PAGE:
Getting comments and critique on your work is one of the most valuable ways to improve it. It’s also something that you will have to deal with if you’re planning on working with agents and editors. Finding the right balance between doing what’s asked of you and putting your foot down is tough, especially when it could mean killing a deal (always a matter of last resort). There are two main questions you have to ask yourself when you look at a suggestion.
1, does it make the story better? If the answer to this is yes, you move on to question two. If it’s no, you have to take a moment and think about why the suggestion was made (okay, so you should do that if it’s a yes too, because you’ve just been offered a chance to learn something). I was going to talk about this in brief below, but I’ve discovered that it wants to be its own post on rewrites, so more on that later.
2, and potentially much harder to answer, does it advance the purpose of the story? This is the place where things go foggy and vary wildly depending on what sort of writer you are. If you’ve got the whole story in your head or in an outline and someone makes a good suggestion that doesn’t follow along, you’re posed with an immediate dilemma, go with the shiny new thing or stick to your outline. I’ve done both depending on the situation.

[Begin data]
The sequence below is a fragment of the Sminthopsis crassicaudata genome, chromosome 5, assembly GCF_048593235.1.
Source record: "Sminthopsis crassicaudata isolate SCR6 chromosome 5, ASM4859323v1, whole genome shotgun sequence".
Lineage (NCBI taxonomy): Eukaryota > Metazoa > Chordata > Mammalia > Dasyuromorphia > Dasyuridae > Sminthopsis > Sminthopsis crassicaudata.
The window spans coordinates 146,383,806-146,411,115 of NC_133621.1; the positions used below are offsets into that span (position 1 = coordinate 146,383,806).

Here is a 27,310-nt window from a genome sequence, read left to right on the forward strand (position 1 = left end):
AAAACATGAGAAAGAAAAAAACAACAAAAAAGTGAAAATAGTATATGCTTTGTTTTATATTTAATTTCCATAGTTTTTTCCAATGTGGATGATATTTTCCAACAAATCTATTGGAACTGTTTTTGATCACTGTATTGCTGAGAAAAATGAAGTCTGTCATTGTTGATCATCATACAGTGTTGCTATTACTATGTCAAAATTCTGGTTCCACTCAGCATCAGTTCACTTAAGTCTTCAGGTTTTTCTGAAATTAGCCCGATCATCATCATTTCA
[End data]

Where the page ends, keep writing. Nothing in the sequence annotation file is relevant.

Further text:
My very first short story sale involved taking the second half of a 6,000 word short and throwing it away to write a new ending. I’ve also looked at a beautiful idea and quietly (and somewhat sadly) put it aside. One of the few times I’ve really gotten hammered by a member of one of my writers groups (and rightfully so) was when I let myself slip at the time it was suggested and say that I wasn’t going to do something. I had good intentions, but it was a breach of etiquette and absolutely the wrong way to handle the choice.
In general, if you’re not going to take a suggestion, there’s no reason whatsoever to tell the person who made it, because it will only make them feel as though they’ve wasted effort. There are two exceptions to this. A, editorial/agent suggestions, in which case you discuss the problem the suggestion addresses and try to work out a comprise (more on this in the rewrite post). B, book length works where this person will be critiquing the story on an ongoing basis and where not taking the suggestion will have a significant impact on the reading of the story.
That latter was the case in the scene wherein I got hammered. I handled it the wrong way. What I should have done was shut my mouth and given myself a couple of days to think about it. Then, if I decided it still mattered (it would have in this case) I should have waited for the next meeting and spoken with the critiquer on an individual basis about why the (genuinely excellent suggestion) was incompatible with the novel I was writing.
What they wanted me to do would have made a good story, but it was a story that I had no interest in telling. The only way to stay sane in this business is to write what you love and love what you write. You are the one who is writing it and you are the one who’s name goes on the byline–it has to be something you believe in. You have to own the story.
Part 2 can be found here.
(Originally published on the Wyrdsmiths blog July 23 2007, and original comments may be found there. Reposted and reedited as part of the reblogging project)